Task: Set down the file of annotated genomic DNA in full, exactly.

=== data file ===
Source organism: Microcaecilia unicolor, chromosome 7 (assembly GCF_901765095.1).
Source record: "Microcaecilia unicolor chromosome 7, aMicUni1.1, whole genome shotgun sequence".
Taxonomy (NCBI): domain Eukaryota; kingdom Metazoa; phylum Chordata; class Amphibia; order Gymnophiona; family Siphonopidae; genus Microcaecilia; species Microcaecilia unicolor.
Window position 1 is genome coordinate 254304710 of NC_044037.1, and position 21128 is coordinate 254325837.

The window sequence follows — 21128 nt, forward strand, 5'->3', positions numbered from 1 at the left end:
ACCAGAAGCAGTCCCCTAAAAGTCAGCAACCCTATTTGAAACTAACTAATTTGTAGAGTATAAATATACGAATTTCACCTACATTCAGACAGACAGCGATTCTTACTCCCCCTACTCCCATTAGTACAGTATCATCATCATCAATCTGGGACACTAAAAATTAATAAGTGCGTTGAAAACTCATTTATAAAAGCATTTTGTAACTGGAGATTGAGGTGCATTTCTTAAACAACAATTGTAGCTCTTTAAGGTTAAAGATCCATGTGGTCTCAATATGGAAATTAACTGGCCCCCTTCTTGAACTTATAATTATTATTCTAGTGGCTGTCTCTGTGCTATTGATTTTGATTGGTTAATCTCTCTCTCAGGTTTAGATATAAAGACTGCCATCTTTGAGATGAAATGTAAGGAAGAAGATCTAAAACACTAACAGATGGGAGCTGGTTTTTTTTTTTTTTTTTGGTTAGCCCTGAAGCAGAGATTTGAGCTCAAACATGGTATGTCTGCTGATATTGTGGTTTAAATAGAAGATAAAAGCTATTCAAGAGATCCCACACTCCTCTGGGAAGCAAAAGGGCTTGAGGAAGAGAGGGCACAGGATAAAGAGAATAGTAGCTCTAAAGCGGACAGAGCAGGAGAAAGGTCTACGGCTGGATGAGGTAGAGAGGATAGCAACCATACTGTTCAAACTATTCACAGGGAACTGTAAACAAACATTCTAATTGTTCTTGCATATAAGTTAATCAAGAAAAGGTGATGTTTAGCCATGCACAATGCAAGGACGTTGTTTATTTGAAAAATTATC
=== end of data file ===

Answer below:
Source organism: Microcaecilia unicolor, chromosome 7 (assembly GCF_901765095.1).
Source record: "Microcaecilia unicolor chromosome 7, aMicUni1.1, whole genome shotgun sequence".
Taxonomy (NCBI): domain Eukaryota; kingdom Metazoa; phylum Chordata; class Amphibia; order Gymnophiona; family Siphonopidae; genus Microcaecilia; species Microcaecilia unicolor.
Window position 1 is genome coordinate 254304710 of NC_044037.1, and position 21128 is coordinate 254325837.

The window sequence follows — 21128 nt, forward strand, 5'->3', positions numbered from 1 at the left end:
ACCAGAAGCAGTCCCCTAAAAGTCAGCAACCCTATTTGAAACTAACTAATTTGTAGAGTATAAATATACGAATTTCACCTACATTCAGACAGACAGCGATTCTTACTCCCCCTACTCCCATTAGTACAGTATCATCATCATCAATCTGGGACACTAAAAATTAATAAGTGCGTTGAAAACTCATTTATAAAAGCATTTTGTAACTGGAGATTGAGGTGCATTTCTTAAACAACAATTGTAGCTCTTTAAGGTTAAAGATCCATGTGGTCTCAATATGGAAATTAACTGGCCCCCTTCTTGAACTTATAATTATTATTCTAGTGGCTGTCTCTGTGCTATTGATTTTGATTGGTTAATCTCTCTCTCAGGTTTAGATATAAAGACTGCCATCTTTGAGATGAAATGTAAGGAAGAAGATCTAAAACACTAACAGATGGGAGCTGGTTTTTTTTTTTTTTTTTGGTTAGCCCTGAAGCAGAGATTTGAGCTCAAACATGGTATGTCTGCTGATATTGTGGTTTAAATAGAAGATAAAAGCTATTCAAGAGATCCCACACTCCTCTGGGAAGCAAAAGGGCTTGAGGAAGAGAGGGCACAGGATAAAGAGAATAGTAGCTCTAAAGCGGACAGAGCAGGAGAAAGGTCTACGGCTGGATGAGGTAGAGAGGATAGCAACCATACTGTTCAAACTATTCACAGGGAACTGTAAACAAACATTCTAATTGTTCTTGCATATAAGTTAATCAAGAAAAGGTGATGTTTAGCCATGCACAATGCAAGGACGTTGTTTATTTGAAAAATTATC